The African Union (AU) will add 4,000 troops to its peacekeepers in Somalia.
AU officials at the group's summit on Tuesday said a cap of 8,100 on troop levels for the force, known as AMISOM, had been lifted and they were mulling whether to give it powers to combat fighters, despite misgivings of some AU members.
Leaders at the meeting, convened in Kampala close to where the suicide bombers struck, sanctioned reinforcements for the currently deployed 6,200 AU peacekeepers who are barely managing to keep Somalia's besieged government in office.
"We are committed to deliver an additional four thousand troops ... From Guinea, we will have one battalion, from IGAD we will have 2,000 troops and Djibouti will send troops immediately," said AU commission chairman Jean Ping.
IGAD is a bloc of East African nations.
"There was a request to move the ceiling of (8,100 troops) up and many other countries are now ready to send troops. Changing the mandate (to allow AMISOM to attack al Shabaab) is still under consideration," Ping said at the summit's close.
Summit diplomats earlier told Reuters the meeting of more than 30 African heads of state might ask the United Nations, which oversees AU peacekeeping missions, to allow AMISOM to chase down al Shabaab after the Uganda attacks tha killed 76 people.
Troops from Uganda and Burundi make up AMISOM. Al Shabaab blamed what it called AMISOM attacks on civilians for its suicide bomb attacks on two Kampala bars packed with hundreds of people watching the World Cup final on July 11.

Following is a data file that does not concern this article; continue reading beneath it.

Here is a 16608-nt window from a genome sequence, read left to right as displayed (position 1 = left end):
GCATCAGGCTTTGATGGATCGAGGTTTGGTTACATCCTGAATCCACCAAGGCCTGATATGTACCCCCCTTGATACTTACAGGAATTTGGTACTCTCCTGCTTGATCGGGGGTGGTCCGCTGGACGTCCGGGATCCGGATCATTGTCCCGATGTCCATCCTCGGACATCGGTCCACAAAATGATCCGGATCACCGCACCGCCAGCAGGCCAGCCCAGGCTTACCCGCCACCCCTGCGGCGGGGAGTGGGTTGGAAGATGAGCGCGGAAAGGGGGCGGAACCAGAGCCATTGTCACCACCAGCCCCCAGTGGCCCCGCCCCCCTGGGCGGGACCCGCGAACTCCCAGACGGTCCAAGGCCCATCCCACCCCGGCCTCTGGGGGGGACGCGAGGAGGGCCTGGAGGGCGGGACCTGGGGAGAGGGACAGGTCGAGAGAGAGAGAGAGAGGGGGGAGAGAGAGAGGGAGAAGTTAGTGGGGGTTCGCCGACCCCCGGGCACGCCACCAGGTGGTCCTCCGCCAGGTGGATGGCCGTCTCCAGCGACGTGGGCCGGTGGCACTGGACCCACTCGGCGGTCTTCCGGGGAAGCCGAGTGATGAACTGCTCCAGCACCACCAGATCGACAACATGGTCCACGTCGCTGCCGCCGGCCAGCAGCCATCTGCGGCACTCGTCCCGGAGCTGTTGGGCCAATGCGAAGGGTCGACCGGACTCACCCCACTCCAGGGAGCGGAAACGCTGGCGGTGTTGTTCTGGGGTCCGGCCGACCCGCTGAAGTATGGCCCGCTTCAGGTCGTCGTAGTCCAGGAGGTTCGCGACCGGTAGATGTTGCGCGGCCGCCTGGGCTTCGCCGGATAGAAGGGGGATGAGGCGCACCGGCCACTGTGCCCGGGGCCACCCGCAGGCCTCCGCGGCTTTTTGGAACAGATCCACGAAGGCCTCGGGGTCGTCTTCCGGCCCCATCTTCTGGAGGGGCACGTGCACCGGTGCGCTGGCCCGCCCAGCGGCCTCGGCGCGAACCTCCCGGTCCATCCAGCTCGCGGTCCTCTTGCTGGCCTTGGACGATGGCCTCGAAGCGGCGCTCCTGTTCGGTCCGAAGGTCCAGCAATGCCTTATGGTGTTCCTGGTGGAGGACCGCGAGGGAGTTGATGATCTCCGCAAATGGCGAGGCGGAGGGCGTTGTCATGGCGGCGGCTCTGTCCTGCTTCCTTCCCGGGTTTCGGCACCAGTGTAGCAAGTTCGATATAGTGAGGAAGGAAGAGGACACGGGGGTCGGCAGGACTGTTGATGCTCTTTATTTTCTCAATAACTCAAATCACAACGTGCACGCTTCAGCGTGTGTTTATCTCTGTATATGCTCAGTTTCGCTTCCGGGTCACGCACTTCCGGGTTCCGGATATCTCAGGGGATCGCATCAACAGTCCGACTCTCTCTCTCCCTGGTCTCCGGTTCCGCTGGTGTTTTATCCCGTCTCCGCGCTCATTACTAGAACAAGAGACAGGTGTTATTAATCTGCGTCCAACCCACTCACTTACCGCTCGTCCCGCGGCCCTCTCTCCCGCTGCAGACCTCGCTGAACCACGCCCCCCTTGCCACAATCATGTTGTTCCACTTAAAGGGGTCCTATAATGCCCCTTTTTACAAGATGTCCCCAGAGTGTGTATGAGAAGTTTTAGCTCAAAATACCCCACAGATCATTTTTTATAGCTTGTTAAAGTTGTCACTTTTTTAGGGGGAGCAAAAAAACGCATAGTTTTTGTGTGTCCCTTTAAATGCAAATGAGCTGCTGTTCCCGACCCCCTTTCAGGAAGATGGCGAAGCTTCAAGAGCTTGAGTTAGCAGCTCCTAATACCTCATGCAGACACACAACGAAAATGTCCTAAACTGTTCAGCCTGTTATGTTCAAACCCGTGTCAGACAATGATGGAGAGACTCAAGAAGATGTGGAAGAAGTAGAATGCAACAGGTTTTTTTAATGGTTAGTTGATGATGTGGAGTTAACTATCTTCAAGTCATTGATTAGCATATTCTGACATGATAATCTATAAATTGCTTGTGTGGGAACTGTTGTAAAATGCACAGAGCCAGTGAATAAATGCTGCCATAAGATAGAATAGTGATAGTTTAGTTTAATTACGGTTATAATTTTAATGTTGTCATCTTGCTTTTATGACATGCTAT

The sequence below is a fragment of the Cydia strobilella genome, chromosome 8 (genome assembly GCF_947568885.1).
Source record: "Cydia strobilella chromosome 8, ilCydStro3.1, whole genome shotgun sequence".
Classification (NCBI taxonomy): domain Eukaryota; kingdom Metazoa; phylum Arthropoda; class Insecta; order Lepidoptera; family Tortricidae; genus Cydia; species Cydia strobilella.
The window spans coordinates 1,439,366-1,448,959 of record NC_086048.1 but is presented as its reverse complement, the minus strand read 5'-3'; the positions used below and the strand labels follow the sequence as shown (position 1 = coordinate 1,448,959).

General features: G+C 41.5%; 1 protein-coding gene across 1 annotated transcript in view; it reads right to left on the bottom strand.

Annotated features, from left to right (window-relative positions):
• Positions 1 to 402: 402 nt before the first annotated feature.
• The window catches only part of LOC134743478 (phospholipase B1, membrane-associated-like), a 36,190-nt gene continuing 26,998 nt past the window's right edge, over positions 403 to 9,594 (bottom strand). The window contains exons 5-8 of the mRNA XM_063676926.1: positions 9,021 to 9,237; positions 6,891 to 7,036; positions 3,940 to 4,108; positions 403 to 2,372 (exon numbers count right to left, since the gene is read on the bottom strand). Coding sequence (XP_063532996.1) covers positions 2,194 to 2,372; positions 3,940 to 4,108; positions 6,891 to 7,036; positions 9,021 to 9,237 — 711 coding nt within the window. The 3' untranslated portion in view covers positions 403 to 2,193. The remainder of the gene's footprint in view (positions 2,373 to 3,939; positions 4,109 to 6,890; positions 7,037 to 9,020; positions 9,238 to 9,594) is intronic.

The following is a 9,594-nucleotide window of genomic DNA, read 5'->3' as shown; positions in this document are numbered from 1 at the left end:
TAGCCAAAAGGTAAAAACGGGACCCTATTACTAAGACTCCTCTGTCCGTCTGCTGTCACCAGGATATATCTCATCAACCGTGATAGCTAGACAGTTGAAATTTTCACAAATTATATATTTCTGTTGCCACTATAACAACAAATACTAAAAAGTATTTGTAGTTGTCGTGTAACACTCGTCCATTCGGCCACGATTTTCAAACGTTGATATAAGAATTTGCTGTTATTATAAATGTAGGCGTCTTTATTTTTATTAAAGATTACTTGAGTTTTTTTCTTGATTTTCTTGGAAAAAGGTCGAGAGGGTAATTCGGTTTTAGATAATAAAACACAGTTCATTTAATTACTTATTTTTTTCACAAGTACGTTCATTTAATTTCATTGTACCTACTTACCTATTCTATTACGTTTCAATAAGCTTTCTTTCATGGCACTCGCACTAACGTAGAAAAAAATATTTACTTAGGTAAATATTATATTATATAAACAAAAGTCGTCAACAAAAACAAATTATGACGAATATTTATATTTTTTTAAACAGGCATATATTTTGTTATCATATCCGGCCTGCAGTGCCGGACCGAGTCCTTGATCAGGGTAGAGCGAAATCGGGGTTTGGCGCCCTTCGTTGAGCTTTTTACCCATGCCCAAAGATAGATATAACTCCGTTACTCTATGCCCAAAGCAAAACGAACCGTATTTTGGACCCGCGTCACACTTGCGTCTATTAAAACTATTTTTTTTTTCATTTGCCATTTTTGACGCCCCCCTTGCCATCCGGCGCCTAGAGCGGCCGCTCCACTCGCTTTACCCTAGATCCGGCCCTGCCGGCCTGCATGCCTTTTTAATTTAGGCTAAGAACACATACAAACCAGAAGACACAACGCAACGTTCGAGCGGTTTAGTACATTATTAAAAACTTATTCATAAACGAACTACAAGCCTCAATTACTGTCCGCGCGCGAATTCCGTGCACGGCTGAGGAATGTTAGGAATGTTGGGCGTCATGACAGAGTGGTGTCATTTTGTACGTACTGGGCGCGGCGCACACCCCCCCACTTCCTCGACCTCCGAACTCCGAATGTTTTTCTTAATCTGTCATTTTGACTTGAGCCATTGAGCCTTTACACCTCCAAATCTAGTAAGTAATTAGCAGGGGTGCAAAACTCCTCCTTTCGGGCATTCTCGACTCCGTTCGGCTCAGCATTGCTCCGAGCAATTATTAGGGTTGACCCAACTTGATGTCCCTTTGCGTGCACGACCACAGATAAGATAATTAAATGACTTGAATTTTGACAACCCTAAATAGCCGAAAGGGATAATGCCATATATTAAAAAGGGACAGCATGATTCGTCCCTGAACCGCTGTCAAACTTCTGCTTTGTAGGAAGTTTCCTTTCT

The top U.S. diplomat in Africa, Johnnie Carson, told reporters the U.N. special representative for Somalia, Augustine Mahiga, had told African leaders he was against allowing the peacekeeping troops to attack al Shabaab.
"It was ... Mahiga's view that the mandate that currently exists is sufficiently broad enough to provide the AMISOM forces with the capacity to do the job that is required," Carson said.
Some AU members oppose beefing up the peacekeepers' rules of engagement, citing evidence AMISOM has killed civilians.
The African Union has been asking the United Nations since 2007 to send U.N. peacekeepers to Somalia. U.N. Secretary General Ban Ki-moon has said he will "when the time is right".
The AU commission has been pressing more countries including South Africa, Gambia, Senegal, Nigeria, Angola, Mauritania and Ghana to provide peacekeepers, summit diplomats said.
At least 21,000 Somalis have been killed in fighting since the start of 2007, 1.5 million have been uprooted from their homes and nearly half a million are sheltering in other countries in the region.
ReutersLast Mod: 28 Temmuz 2010, 11:48